According to Duncan, “LA faces a perfect opportunity, not a perfect storm. The opportunity, I think, is breathtaking ... please don’t squander it.” This cynical statement is part of an attempt to victimize teachers for the crisis in public education brought on by budget cuts at the state and federal level.

With the increase in cuts to public education, the number of educators will decrease as the number of students rises. Therefore, educators will burdened with even more unreachable expectations.

Rory McClure, another teacher at Earl LeGette Elementary, is frustrated by the link between class sizes and test score expectations. McClure said, “As time goes by, we are dealing with more and more kids in each and every classroom, and they’re not coming into the classroom ready to learn.”

The shift toward charter schools, also promoted heavily by the Obama administration, will lower the standard of education, while simultaneously destroying the ability for workers to make a decent living by going into the teaching profession. As McClure noted, “As soon as they open the floodgates to education as a profit business, education as we know it dies. It’s taken over by companies that can afford to foot the bill, and they’ll decide what’s taught.”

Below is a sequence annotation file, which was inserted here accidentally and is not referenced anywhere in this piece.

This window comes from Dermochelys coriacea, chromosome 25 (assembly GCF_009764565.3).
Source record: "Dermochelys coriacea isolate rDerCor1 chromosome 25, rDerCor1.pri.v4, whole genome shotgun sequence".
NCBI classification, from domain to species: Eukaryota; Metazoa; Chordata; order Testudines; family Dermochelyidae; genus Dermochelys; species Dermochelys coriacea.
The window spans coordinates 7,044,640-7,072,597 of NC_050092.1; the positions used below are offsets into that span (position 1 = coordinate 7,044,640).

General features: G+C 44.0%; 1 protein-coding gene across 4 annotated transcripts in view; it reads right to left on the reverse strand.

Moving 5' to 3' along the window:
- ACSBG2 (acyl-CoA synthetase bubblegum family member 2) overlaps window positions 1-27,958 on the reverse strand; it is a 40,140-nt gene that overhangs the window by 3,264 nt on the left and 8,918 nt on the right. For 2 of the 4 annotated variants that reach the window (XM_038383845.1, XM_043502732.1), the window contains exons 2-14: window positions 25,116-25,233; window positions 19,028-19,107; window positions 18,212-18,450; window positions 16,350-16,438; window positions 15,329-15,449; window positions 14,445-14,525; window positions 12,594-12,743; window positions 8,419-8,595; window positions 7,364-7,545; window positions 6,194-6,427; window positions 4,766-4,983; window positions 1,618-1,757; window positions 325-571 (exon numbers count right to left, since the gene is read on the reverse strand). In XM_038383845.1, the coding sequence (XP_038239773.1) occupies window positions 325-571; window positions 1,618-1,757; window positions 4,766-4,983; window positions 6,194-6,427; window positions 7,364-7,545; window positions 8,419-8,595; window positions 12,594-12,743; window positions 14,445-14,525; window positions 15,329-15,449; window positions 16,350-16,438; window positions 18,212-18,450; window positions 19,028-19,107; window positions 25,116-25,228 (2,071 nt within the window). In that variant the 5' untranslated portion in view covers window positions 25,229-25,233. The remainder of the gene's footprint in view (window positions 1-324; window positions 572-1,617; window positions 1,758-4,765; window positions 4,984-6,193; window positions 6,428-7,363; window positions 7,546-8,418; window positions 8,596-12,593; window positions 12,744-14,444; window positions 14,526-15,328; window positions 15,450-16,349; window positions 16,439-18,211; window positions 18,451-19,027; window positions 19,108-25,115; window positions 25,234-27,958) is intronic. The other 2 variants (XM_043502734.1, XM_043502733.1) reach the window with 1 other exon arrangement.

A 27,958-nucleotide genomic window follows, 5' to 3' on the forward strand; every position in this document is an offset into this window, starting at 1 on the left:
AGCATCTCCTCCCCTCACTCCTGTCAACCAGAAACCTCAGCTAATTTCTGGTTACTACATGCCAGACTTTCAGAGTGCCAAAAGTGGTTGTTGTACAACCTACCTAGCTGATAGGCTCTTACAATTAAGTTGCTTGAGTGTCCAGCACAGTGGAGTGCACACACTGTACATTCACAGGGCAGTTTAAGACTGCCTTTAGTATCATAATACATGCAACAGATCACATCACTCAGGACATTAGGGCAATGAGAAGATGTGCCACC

Speaking about the role of Brown in deepening the attack on public education, McClure said, “The Democrats appear to represent working people, but ultimately their allegiance is split between really rich people and really poor people; they prey on the really poor people to get the votes, and then they align themselves with the really rich people. In our political system everybody seems resigned to the idea of returning to a segregation between the haves and the have nots.”

Public higher education is under similar attack. Brown has approved $1.7 billion in cuts for public universities and community colleges for the coming fiscal year, with the threat of much higher cuts looming in the future. The state’s public colleges have already suffered from several consecutive years of decreased funding.